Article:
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Nonprofit Law/LIttle League Baseball


I would like to know if the board of a 501c3 non profit,(in this case a local Little League in California) can waive player registration fees for parents that volunteer their time as a coach and/or board member with said little league. As far as I know, no other parent volunteer (non-coaches) are given this waiver,including umpires. The reason for the waiver is because of "the time that coaches and board members give to the league and all of it's participants". By doing this, wouldn't it be considered "compensation" of some sort?

Current participation/registration fee is $100.00 per player. Of that $100.00 in fees, $25.00 is mandated fundraising. No other requirement is necessary. All parents are asked to volunteer for the league , but are not forced to do anything, other then the mandated fundraising which is part of the registration fee.

The IRS explains  at: on page 72-73
(takes a while to load as it is a 91 page pdf file):
--start of excerpt  ---

The use of the term "volunteer" generally has no significance in
applying the tax law....

A volunteer is an employee if an entity has the right to direct and
control the volunteer's performance, not only as to the results to
be accomplished, but also as to the methods by which the results
are accomplished.  It is the "right" to control, even if the entity
does not exercise the right, that is important. Many factors in an
employment relationship have to be considered before a decision can
be made as to whether the entity has the right to direct and

If an entity does not retain the right to direct and control the
details and means of performing the work, the volunteer worker is
not an employee [would be an independent contractor].
--end of excerpt  ---

That publication explains that fringe benefits like reduction or elimination of fees are taxable and which are not.  See, specifically, on page 18 the discussion "Qualified Employee Discounts" explains that type of exclusion cannot exceed... "  For services, no more than 20% of the price charged to the general public for the service."

The 80% (in your case $80) is taxable compensation.

By the way, you did not ask, but that $25 credit given in exchange for fundraising for the other parents is taxable as compensation. In June of 2011 that IRS wrote:
---Start of Excerpt--
If a booster club confers a benefit on a participant in return for
their fundraising activities, such as by crediting amounts raised
by a participant toward that participant's dues requirement, or by
crediting amounts raised against the cost of a trip, the booster
club is providing a private benefit to that participant.
Consequently, such practices could result in the organization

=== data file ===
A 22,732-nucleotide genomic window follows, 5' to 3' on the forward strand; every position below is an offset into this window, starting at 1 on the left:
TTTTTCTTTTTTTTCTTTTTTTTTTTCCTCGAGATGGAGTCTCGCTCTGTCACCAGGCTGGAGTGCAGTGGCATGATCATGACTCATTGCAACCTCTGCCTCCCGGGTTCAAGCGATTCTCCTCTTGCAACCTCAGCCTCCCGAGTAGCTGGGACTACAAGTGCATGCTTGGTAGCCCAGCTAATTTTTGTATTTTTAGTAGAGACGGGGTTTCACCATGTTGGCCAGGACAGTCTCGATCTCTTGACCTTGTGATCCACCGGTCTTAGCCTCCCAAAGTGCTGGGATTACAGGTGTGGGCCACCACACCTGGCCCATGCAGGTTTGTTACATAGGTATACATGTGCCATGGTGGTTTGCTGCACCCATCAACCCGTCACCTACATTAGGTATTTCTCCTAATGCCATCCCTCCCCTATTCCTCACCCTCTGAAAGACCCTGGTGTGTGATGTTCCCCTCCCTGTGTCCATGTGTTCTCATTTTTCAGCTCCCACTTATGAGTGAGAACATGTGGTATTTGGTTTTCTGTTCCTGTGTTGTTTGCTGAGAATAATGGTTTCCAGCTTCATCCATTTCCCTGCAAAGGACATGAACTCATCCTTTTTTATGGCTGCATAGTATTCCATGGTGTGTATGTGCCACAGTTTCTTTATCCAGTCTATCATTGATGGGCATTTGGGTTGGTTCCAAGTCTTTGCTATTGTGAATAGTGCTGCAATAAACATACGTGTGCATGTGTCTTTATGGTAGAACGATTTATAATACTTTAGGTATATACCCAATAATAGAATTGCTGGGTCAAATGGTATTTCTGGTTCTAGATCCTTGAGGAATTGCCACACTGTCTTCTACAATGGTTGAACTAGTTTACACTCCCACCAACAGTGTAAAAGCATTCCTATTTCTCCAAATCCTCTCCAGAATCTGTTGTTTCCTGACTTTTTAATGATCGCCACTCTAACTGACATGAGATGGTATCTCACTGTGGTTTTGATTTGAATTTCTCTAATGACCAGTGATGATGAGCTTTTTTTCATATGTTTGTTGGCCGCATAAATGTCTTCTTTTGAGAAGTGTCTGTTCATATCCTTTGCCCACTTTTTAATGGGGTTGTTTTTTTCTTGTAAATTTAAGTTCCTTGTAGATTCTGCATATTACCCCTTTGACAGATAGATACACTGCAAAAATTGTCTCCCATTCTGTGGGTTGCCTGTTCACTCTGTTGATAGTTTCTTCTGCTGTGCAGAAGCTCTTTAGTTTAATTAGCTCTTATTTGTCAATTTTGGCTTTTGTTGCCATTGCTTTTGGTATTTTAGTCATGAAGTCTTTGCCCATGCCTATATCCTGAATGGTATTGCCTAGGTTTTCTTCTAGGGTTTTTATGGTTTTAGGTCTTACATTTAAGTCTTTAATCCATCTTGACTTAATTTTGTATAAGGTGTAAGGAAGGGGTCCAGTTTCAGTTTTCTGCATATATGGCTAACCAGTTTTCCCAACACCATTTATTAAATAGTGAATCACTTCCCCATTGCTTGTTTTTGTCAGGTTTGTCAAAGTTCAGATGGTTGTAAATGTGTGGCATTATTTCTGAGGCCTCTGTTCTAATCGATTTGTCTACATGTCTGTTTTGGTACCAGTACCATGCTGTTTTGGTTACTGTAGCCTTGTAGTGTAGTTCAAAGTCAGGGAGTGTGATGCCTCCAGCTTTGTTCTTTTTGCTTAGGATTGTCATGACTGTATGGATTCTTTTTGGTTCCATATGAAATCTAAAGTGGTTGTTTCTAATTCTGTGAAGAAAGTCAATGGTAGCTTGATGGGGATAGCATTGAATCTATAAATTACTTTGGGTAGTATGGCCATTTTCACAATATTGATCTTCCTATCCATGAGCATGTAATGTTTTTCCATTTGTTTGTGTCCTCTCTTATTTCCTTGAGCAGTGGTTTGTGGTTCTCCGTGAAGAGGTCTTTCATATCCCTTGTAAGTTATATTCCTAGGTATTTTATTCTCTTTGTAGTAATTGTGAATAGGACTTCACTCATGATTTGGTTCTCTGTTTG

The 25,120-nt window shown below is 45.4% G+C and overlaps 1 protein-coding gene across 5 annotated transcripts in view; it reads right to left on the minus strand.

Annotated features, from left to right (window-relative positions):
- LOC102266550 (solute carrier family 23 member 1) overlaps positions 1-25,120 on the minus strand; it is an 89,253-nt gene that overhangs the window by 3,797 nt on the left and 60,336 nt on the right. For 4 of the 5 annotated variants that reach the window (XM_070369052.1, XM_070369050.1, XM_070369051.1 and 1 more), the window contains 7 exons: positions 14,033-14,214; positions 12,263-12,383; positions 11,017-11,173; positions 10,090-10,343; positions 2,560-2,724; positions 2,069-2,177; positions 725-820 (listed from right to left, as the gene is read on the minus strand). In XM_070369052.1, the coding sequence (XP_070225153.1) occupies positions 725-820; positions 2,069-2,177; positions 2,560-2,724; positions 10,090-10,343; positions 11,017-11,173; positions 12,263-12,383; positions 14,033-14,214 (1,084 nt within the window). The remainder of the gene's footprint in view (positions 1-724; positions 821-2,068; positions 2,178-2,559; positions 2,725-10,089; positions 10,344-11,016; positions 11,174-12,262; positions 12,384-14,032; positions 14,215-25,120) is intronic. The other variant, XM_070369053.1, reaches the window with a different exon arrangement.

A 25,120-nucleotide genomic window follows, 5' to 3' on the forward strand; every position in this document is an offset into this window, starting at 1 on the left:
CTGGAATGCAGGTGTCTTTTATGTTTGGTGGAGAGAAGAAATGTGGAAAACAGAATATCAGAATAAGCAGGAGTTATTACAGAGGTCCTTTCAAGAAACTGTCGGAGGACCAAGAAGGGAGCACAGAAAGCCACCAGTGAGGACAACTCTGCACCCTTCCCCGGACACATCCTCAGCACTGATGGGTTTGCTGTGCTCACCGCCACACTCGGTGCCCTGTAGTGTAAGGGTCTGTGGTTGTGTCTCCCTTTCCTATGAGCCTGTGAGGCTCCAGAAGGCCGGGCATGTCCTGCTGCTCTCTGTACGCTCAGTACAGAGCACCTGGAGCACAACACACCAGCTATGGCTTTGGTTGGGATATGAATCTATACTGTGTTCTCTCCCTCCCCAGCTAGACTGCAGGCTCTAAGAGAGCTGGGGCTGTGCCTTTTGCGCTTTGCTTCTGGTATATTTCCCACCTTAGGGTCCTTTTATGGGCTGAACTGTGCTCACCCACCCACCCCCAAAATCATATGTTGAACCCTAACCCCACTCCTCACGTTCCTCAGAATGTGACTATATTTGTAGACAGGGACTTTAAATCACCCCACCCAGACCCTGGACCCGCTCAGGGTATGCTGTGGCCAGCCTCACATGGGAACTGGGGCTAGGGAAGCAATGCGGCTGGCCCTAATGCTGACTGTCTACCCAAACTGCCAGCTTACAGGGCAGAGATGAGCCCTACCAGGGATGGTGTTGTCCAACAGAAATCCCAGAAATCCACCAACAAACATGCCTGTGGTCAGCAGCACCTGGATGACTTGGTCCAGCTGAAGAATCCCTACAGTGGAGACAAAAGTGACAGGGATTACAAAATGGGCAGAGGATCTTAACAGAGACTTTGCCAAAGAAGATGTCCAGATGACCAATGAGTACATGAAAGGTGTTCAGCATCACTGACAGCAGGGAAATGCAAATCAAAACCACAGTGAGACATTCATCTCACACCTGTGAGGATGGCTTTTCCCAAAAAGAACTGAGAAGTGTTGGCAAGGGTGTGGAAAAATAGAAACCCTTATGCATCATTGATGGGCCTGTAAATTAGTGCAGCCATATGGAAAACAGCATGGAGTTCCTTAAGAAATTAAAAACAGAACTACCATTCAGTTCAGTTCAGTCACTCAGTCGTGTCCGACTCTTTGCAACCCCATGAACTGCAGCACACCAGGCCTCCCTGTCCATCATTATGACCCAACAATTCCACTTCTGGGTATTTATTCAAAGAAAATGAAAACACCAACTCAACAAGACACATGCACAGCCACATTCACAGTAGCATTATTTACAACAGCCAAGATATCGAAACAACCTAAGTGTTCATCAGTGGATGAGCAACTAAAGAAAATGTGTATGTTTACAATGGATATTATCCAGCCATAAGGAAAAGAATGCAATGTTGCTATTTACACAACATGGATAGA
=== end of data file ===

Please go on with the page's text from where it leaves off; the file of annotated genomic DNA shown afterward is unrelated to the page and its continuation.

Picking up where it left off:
failing to be described in 501(c)(3).
---End of Excerpt---

The IRS continued in the next paragraph,

"It is also possible that
amounts credited to a participant's account due to fundraising
would constitute income from services, and could result in
employment taxes."

Harvey Mechanic, Attorney at Law -

P.S. This response is intended to be a general statement of law, should not be relied upon as legal advice and does not create an attorney/client relationship.  

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Harvey Mechanic


DO NOT GIVE ME INFORMATION THAT YOU WANT KEPT CONFIDENTIAL. I am an attorney and I volunteer time to answer general questions about U.S. Federal income tax issues of nonprofit 501(c)(3) public charities only. Those questions could be about establishing and maintaining legal requirements for such non-profit organizations in the United States, including Internal Revenue service filings and requirements. I will not be working on this free forum to answer questions about Nonprofit's possible unrelated or for-profit businesses or how to fill out forms. This forum is only for general questions about federal tax law, not as the law applies to your specific situation. If you do not make your question public then I will not be spending much of my donated time on answers that would not benefit the public. If you have other questions, please contact me at I will reply from my email. In any case, do not reveal confidential information to me until after I have contracted with you to provide personal legal services. My responses on this forum are intended to be general statements of law, should not be relied upon as legal advice, and do not create an attorney/client relationship. For me to consider your individual situation and how the law applies, I would need to gather extensive information about the situation. To search my previous answers you can do a Google search by "" without the quotes and then add your search terms before hitting enter.


I have been practicing law and especially the law of nonprofit organizations since 1990 when I was admitted to the New York Bar and I have maintained my status with the Bar since that time.


B.S. Columbia University in New York City, 1970

J.D. (Law Degree) Brooklyn Law School, 1990 -- Cum Laude.

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